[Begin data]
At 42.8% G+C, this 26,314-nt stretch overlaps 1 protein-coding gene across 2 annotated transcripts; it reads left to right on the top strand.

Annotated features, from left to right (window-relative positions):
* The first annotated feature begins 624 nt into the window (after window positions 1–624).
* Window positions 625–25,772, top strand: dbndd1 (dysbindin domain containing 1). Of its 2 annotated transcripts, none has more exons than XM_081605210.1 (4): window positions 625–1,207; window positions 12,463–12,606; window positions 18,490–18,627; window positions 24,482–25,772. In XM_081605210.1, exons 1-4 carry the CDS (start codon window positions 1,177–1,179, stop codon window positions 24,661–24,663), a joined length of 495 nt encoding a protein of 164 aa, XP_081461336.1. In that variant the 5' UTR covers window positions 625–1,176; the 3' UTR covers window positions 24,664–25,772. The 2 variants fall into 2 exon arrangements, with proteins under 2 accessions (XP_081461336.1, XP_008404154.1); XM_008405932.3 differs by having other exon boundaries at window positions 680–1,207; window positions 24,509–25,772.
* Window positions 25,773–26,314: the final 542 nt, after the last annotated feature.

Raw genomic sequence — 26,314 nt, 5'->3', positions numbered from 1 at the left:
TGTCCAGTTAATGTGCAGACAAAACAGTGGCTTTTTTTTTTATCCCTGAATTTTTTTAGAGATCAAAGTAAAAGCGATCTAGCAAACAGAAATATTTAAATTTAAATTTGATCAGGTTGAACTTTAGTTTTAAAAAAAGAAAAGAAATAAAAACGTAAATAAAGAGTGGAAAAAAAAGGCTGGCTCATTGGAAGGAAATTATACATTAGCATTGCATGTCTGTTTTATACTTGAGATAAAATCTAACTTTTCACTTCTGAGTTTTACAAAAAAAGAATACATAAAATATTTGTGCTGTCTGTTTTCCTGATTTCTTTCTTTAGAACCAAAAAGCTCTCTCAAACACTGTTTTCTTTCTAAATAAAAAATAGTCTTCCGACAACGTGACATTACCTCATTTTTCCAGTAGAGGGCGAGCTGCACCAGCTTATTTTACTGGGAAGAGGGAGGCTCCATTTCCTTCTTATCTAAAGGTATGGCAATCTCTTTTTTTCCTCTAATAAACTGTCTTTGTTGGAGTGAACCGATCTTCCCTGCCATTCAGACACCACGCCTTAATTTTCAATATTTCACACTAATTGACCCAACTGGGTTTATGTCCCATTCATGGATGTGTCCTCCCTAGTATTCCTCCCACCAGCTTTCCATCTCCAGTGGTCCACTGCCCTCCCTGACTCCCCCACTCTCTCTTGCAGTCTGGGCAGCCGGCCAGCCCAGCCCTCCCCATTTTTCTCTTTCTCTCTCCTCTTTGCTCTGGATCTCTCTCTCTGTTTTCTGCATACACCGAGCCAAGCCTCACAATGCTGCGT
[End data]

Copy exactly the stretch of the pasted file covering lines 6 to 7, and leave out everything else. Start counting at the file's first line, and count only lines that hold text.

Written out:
Raw genomic sequence — 26,314 nt, 5'->3', positions numbered from 1 at the left:
TGTCCAGTTAATGTGCAGACAAAACAGTGGCTTTTTTTTTTATCCCTGAATTTTTTTAGAGATCAAAGTAAAAGCGATCTAGCAAACAGAAATATTTAAATTTAAATTTGATCAGGTTGAACTTTAGTTTTAAAAAAAGAAAAGAAATAAAAACGTAAATAAAGAGTGGAAAAAAAAGGCTGGCTCATTGGAAGGAAATTATACATTAGCATTGCATGTCTGTTTTATACTTGAGATAAAATCTAACTTTTCACTTCTGAGTTTTACAAAAAAAGAATACATAAAATATTTGTGCTGTCTGTTTTCCTGATTTCTTTCTTTAGAACCAAAAAGCTCTCTCAAACACTGTTTTCTTTCTAAATAAAAAATAGTCTTCCGACAACGTGACATTACCTCATTTTTCCAGTAGAGGGCGAGCTGCACCAGCTTATTTTACTGGGAAGAGGGAGGCTCCATTTCCTTCTTATCTAAAGGTATGGCAATCTCTTTTTTTCCTCTAATAAACTGTCTTTGTTGGAGTGAACCGATCTTCCCTGCCATTCAGACACCACGCCTTAATTTTCAATATTTCACACTAATTGACCCAACTGGGTTTATGTCCCATTCATGGATGTGTCCTCCCTAGTATTCCTCCCACCAGCTTTCCATCTCCAGTGGTCCACTGCCCTCCCTGACTCCCCCACTCTCTCTTGCAGTCTGGGCAGCCGGCCAGCCCAGCCCTCCCCATTTTTCTCTTTCTCTCTCCTCTTTGCTCTGGATCTCTCTCTCTGTTTTCTGCATACACCGAGCCAAGCCTCACAATGCTGCGT